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opinion

Linda McQuaig, the high-profile NDP candidate from Toronto, has kicked up a dirt storm with her comments on the oil sands. Last week, she said that if Canada wants to meet its climate commitments, "a lot of the oil sands oil may have to stay in the ground."

This is not official NDP policy, of course. Official NDP policy is–uh–well, we're not sure. At any rate, the other parties were quick to dump all over her for being a wild-eyed radical. NDP Leader Thomas Mulcair countered by reassuring us that the NDP certainly does believe in energy development, so long as it's sustainable, and that his party will make the oil companies pay for the pollution they create.

But he didn't exactly distance himself from Ms. McQuaig (who once wrote a book called It's the Crude, Dude, which praised Hugo Chavez for his skillful management of Venezuela's oil industry.) That's because she was only saying what a lot of people think – including a substantial number of NDPers, countless environmental groups, and Barack Obama.

All these folks think the oil sands should be left in the ground because they'll ruin the planet. Some of these folks believe that Canada ought to get out of exporting fossil fuels entirely. Let those Albertans go fish for a living! Sure, there might be some temporary inconvenience to the country – a few hundred thousand job losses, an unfortunate but perhaps salutary decline in our standard of living – but that would be a small price to pay for becoming a moral light unto the nations. (Sadly, the impact on global warming would be approximately zilch.)

The really inconvenient thing about Ms. McQuaig's opinion is that she's right. In the short term – say, the next 20 or 30 or 40 years – there is no way we can cut greenhouse gas emissions while also building more pipelines and exporting more oil. The same is true for any kind of economic growth. The modern industrial economy is so heavily linked to fossil fuels that no matter how much we invest in conservation and renewables, no matter how many carbon taxes and regulations we slap on, the best we can hope for is to slow the growth in overall emissions to something slightly below what they would have been if we'd done nothing.

For the foreseeable future, economic growth is not compatible with deep cuts in greenhouse gas emissions. That circle can't be squared – not without transformative breakthroughs in technology. But none of our party leaders (with the possible exception of Elizabeth May) is going to say that. They don't think we can handle the truth.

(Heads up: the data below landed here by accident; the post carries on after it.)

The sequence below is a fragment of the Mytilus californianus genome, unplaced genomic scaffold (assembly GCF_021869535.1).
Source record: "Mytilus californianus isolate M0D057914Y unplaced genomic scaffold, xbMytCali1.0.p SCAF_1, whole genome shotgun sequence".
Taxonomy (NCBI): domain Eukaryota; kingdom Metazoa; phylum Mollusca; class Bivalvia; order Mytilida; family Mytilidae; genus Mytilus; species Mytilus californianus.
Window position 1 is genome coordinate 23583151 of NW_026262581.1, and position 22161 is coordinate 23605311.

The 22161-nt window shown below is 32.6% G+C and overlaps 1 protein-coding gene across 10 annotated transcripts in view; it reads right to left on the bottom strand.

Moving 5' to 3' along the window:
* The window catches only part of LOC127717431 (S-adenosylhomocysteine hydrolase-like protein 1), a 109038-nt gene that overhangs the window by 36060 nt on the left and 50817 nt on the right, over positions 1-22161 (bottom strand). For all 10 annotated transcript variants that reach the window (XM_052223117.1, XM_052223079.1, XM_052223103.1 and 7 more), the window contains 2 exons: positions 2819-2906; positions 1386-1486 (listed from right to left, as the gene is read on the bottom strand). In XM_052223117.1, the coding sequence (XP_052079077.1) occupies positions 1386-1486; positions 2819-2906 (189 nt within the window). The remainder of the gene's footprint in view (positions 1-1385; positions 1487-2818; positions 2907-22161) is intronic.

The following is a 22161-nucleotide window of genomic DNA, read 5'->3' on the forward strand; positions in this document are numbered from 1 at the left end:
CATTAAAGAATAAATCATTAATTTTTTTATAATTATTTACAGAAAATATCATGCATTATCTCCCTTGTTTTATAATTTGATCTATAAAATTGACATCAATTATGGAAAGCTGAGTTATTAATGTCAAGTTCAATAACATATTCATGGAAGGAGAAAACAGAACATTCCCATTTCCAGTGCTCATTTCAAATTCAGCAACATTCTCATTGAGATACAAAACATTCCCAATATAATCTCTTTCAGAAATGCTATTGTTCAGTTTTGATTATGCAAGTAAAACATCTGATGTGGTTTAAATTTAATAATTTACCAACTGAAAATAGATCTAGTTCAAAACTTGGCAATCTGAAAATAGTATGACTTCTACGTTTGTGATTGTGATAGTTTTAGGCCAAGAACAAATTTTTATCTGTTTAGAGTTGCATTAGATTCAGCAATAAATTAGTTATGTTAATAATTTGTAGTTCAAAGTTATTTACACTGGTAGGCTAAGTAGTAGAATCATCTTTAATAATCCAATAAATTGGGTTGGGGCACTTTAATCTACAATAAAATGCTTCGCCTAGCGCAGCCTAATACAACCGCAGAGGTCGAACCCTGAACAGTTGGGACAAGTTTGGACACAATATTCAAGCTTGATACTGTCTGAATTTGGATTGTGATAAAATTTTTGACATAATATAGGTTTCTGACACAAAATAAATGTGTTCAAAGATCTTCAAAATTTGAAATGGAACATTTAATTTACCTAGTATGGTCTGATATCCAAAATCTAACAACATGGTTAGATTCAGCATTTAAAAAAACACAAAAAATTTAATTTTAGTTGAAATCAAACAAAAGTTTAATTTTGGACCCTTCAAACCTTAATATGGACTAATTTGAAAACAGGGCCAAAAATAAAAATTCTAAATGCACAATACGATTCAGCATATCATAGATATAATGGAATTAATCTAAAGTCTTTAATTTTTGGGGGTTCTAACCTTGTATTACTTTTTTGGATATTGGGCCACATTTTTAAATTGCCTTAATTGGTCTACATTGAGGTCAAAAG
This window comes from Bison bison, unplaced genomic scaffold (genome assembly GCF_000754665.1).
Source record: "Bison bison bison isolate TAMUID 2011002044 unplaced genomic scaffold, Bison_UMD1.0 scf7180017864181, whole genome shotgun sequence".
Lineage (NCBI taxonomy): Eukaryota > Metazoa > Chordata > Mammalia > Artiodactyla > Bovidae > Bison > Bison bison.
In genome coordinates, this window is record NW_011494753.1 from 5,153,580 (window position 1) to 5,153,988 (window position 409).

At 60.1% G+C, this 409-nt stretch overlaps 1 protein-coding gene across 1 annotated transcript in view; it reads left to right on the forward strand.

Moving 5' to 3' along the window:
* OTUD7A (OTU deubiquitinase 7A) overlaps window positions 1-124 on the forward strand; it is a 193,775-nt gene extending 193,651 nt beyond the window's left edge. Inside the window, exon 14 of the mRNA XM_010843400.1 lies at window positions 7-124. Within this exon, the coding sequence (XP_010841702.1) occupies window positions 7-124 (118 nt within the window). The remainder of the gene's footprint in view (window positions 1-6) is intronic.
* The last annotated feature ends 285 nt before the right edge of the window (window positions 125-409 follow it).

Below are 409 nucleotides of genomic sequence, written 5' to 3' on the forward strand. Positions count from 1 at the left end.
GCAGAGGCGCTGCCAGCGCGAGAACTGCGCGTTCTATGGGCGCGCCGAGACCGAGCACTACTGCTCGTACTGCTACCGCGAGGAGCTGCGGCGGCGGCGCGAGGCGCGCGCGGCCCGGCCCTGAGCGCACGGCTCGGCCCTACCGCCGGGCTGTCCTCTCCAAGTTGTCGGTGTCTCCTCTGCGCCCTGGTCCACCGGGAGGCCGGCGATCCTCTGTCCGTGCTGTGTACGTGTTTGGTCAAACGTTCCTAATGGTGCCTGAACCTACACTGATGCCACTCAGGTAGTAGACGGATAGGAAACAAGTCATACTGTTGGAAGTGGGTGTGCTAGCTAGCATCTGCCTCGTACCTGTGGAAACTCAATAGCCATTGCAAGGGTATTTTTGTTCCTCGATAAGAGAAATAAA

Which brings me to that magic word, "sustainable." We all want sustainable development. Don't you? We all want pipelines that don't leak, tankers that don't pollute our coastal waters, protection for salmon spawning grounds and other natural habitats. But "sustainable" means whatever anyone wants it to mean. And too often it means "Not now, not tomorrow, and not ever."

The future of energy development in Canada ought to be a top issue in this election, with hard questions asked and answered. But the energy segment of last week's leadership debate was a mess of vague bromides and indigestible detail. Both Mr. Mulcair and Liberal Leader Justin Trudeau are for some pipelines and against others, though I'm darned if I can keep them straight. Mr. Trudeau says you can be for the economy and the environment, too. Mr. Mulcair just keeps repeating the word "sustainable."

Both Mr. Mulcair and Mr. Trudeau have vague plans for carbon taxes, which Conservative Leader Stephen Harper describes as "job-killing." Both say Mr. Harper is fundamentally unserious about greenhouse gas reductions (which is correct). But they haven't said what their targets would be or how we'd get there. Both are blaming Mr. Harper for the crummy economy, which has been hammered by the global collapse in oil and gas prices, even though that's not his fault. Mr. Mulcair would hit the oil industry with tough new regulations, while also creating lots and lots of new jobs (in some other industry, I guess). Whether or not you like what she says, the only reasonably straight talker on the subject is Green Party Leader Elizabeth May.

Will we get the energy debate we deserve? The issues are both emotional and complex. The media are underinformed, and the voters are impatient with long and complicated answers. The leaders benefit from obfuscation. So don't hold your breath.